• In a later two-parter story the villain challenges the Guardians to various confrontations because she knows she'd be quickly dispatched if she tried to confront them directly.
    • Note that the Guardians normally try and avoid it: when Elyon accepted her brother's challenge they immediately tried to rush him anyway, dealt with Cedric after Phobos, who was expecting such a move, forced them to, and when they found out that Phobos had won the duel they proceeded to overturn the result; and in the later issue their reply to the challenge was to try and blast her, only to find out that they had no choice but take her in the one-on-one duels.

    Fan Works 
  • While the story plays this trope straight a few chapters later, the four-series Yu-Gi-Oh! crossover fanfic Yu-Gi-Oh! 4D Love Surpassing Time subverts it briefly in Chapter 3: Zaman tricks Yuma into accepting a Duel, then speeds himself up, knocks Yuma down, and kidnaps Kotori without following through with the challenge.
  • In the Persona 4 fanfiction Into The Fog, the female protagonist, Narukami Rei, has a duel with her shadow within her mind to determine if she was worthy of possessing her power. If she had lost the duel, her potential would have been lost as well. Due to her victory, she was given the option of being able to sign the contract.
  • Yu-Gi-Oh!'s tendency to do this is mocked mercilessly in Yu-Gi-Oh! The Abridged Series and is a common source of humor:
    Joey: What do you people want from me?
    Bandit Keith: Your Star Chips, dweeb. I have a score to settle with Pegasus, so Zombie-Boy here is going to beat you in a card game!
    Joey: ...Why didn't you just take my star chips while I was unconscious?
    Bandit Keith:: Shut the hell up!note 
    [...]
    Yugi: Pharaoh, we're in deep trouble. What should we do?
    Yami: Have you tried playing a card game with someone?
    Yugi: Well, that doesn't really apply to this situation.
    Yami: Strange, that usually works.

    Films — Live-Action 
  • The 1998 Made-for-TV Movie FutureSport, where the title game was invented as a substitution for gang violence, and ends up being used to avoid a war.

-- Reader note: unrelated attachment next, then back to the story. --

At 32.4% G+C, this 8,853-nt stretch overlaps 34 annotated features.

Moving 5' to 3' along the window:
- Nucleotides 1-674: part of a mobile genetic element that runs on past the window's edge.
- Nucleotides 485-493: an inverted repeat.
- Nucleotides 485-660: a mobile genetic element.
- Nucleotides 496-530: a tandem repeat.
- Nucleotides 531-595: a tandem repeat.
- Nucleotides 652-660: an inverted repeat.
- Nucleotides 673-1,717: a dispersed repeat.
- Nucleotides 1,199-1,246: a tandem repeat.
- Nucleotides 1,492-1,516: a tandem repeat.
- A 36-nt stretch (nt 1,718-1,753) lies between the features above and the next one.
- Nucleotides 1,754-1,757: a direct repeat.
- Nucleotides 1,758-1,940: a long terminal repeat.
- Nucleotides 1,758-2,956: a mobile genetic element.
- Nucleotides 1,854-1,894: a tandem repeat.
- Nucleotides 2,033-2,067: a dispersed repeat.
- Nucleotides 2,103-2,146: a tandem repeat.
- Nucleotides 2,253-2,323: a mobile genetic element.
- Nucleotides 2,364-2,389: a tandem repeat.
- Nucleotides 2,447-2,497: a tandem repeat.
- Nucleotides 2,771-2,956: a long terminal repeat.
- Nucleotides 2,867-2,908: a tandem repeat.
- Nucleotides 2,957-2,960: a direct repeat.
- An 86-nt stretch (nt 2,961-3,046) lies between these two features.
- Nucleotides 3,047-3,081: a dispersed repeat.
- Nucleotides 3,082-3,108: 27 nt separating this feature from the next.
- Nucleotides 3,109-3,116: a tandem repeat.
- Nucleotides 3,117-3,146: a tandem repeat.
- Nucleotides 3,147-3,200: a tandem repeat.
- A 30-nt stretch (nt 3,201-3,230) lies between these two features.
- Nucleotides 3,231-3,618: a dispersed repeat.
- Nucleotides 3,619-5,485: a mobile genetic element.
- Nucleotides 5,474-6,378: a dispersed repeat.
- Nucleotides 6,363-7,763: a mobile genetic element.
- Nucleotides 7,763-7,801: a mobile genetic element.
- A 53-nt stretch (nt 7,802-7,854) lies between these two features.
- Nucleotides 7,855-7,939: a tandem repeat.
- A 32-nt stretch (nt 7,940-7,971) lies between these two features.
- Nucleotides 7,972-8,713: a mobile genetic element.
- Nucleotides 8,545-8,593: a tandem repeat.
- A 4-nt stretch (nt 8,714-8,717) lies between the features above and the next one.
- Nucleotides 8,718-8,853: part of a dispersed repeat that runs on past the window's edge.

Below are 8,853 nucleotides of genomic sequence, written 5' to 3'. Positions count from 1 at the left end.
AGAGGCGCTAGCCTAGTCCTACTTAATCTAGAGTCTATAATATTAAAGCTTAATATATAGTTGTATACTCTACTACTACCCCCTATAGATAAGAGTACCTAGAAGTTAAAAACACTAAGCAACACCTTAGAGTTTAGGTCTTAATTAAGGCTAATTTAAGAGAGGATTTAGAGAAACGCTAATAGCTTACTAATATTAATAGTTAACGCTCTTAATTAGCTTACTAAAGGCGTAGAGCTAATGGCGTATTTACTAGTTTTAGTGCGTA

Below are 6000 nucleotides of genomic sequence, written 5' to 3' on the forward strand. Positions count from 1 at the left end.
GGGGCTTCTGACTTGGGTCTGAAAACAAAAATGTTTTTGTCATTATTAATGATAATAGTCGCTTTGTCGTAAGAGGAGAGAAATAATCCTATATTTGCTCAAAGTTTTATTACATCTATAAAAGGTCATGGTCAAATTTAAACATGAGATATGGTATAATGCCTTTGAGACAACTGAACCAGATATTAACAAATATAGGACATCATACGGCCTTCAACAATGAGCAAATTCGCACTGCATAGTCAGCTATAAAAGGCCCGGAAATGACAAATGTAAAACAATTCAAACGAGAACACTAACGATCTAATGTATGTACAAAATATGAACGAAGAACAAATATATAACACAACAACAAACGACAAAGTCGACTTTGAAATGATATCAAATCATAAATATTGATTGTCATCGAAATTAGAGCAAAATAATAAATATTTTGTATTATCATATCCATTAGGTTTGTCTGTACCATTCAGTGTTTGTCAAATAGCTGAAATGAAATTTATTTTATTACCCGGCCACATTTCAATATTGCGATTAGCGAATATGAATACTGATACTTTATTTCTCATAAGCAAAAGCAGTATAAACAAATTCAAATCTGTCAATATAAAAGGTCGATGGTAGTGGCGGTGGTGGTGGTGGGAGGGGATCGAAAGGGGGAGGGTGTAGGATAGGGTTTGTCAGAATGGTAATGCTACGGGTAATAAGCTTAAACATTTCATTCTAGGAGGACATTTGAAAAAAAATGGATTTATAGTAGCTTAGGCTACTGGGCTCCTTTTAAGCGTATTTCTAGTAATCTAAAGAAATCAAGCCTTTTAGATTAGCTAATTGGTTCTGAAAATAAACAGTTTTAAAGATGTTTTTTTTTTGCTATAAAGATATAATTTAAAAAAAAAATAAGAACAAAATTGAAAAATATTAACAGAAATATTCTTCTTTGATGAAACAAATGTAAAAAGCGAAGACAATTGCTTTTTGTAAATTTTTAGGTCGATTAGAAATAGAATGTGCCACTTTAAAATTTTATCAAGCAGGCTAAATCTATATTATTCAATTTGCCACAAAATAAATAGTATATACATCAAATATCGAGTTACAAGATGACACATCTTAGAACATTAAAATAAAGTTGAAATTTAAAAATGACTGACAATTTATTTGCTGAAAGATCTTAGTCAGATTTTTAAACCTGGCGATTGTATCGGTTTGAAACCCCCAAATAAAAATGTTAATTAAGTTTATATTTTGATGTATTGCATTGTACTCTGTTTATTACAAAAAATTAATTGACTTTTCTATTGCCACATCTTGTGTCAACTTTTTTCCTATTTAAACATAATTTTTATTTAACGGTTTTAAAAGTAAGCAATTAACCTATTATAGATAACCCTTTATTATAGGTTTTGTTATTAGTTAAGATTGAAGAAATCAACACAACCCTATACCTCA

• In The Luck of the Irish, Kyle tries to trick an evil leprechaun named Seamus McTiernan by betting that he can beat the guy at sports. Seamus agrees (being unable to resist a bet) but chooses "traditional Irish sports" like hurling, step-dancing, wrestling, and javelin-throwing. Surprisingly, Kyle manages to tie the leprechaun, but Seamus insists that a tie is not "beating" him, so Kyle bets his freedom on a game of basketball. Of course, he realizes that he doesn't need the titular luck after all and beats the bad guy.
  • The film Robot Jox is based around a series of mecha battles between the USA and USSR to decide who gets Alaska.
  • General Patton in Patton wishes World War II could be decided like this.
    Patton: You know, Dick, if I had my way, I'd meet Rommel face to face; him in his tank and me in mine. We'd meet out there somewhere... salute each other, maybe drink a toast, then we'd button up and do battle. The winner would decide the outcome of the entire war.
  • Whilst guns and such DO make the occasional appearance, most of the problems in The Fast and the Furious series are solved by car racing... somehow.
  • Ultimately subverted in Rock–Paper–Scissors: The Way of the Tosser, a Mockumentary about Exactly What It Says on the Tin. Baxter, The Rival, challenges Gary, The Hero, to a round of Rock–Paper–Scissors over who gets their mutual love interest, Holly. Baxter wins, but Holly loves Gary, and in the end Baxter is unable to do anything about that, so his victory amounts to squat.
  • Mortal Kombat:
    • In Mortal Kombat, there's no way that the Earth could defeat Outworld if Outworld invaded, but by decree of the Elder Gods, first Outworld has to win ten consecutive Mortal Kombat tournaments — and they've won nine so far.
    • In Mortal Kombat: Annihilation, after Earth's victory in the first film, Shao Kahn refuses to abide by this and just invades by force. When Rayden goes to ask the Elder Gods about this, they just shrug and say that they don't control the destiny of men. Then the other Elder Gods double subvert this trope by opening a tournament when Liu Kang faces off with Shao Kahn, thus stripping Shao Kahn of his immortality and forcing him to fight "fairly".
    The fate of the universe will be decided as it should be... in MORTAL KOMBAT!